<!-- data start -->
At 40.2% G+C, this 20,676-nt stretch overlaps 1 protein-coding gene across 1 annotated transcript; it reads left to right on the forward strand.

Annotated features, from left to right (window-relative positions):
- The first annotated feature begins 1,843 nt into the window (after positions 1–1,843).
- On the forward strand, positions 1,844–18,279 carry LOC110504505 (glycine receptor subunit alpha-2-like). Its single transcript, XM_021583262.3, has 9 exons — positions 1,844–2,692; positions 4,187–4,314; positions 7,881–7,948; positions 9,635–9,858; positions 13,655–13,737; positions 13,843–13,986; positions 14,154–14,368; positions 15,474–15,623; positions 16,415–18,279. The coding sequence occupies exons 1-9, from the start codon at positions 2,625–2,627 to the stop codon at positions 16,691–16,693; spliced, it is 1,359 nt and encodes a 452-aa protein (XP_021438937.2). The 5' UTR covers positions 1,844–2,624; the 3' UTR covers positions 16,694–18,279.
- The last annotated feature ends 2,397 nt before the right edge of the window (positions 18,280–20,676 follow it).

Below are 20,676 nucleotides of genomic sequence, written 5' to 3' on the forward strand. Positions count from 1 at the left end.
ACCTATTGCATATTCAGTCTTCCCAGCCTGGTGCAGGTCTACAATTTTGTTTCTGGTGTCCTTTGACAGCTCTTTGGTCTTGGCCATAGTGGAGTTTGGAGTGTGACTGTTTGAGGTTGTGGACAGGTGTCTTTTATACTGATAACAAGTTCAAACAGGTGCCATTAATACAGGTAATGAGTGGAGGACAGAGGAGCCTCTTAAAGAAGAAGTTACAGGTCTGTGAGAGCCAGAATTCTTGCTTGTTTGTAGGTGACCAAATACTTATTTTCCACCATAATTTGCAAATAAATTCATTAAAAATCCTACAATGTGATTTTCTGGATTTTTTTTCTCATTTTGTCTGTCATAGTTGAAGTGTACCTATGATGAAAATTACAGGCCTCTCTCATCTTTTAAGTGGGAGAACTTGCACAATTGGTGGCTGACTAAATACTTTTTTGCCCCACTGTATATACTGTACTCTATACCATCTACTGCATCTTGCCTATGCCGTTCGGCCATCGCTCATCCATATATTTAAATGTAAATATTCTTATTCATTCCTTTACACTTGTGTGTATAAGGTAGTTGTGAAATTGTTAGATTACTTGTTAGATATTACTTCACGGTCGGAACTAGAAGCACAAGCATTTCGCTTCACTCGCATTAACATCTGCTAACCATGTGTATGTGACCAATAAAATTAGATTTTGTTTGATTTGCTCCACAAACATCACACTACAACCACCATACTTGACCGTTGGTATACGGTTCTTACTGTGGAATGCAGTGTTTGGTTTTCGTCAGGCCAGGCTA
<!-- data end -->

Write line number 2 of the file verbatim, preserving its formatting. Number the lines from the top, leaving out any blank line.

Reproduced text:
Annotated features, from left to right (window-relative positions):